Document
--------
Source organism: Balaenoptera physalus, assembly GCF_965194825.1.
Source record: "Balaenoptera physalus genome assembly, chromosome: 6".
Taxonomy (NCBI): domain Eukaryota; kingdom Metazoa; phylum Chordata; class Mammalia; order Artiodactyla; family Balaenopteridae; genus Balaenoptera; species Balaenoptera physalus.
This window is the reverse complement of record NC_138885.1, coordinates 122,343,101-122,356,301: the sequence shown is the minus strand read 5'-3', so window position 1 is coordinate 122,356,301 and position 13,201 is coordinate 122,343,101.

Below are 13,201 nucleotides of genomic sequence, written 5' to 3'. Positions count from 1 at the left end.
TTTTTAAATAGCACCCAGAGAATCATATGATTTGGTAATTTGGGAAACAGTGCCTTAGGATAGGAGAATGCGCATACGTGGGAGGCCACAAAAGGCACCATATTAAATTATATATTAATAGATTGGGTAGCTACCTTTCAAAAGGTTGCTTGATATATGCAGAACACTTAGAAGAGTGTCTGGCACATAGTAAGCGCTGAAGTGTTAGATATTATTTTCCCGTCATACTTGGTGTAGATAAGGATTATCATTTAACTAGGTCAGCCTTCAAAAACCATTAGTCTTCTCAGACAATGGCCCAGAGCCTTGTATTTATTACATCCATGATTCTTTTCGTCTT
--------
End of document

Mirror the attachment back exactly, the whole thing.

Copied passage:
Source organism: Balaenoptera physalus, assembly GCF_965194825.1.
Source record: "Balaenoptera physalus genome assembly, chromosome: 6".
Taxonomy (NCBI): domain Eukaryota; kingdom Metazoa; phylum Chordata; class Mammalia; order Artiodactyla; family Balaenopteridae; genus Balaenoptera; species Balaenoptera physalus.
This window is the reverse complement of record NC_138885.1, coordinates 122,343,101-122,356,301: the sequence shown is the minus strand read 5'-3', so window position 1 is coordinate 122,356,301 and position 13,201 is coordinate 122,343,101.

Below are 13,201 nucleotides of genomic sequence, written 5' to 3'. Positions count from 1 at the left end.
TTTTTAAATAGCACCCAGAGAATCATATGATTTGGTAATTTGGGAAACAGTGCCTTAGGATAGGAGAATGCGCATACGTGGGAGGCCACAAAAGGCACCATATTAAATTATATATTAATAGATTGGGTAGCTACCTTTCAAAAGGTTGCTTGATATATGCAGAACACTTAGAAGAGTGTCTGGCACATAGTAAGCGCTGAAGTGTTAGATATTATTTTCCCGTCATACTTGGTGTAGATAAGGATTATCATTTAACTAGGTCAGCCTTCAAAAACCATTAGTCTTCTCAGACAATGGCCCAGAGCCTTGTATTTATTACATCCATGATTCTTTTCGTCTT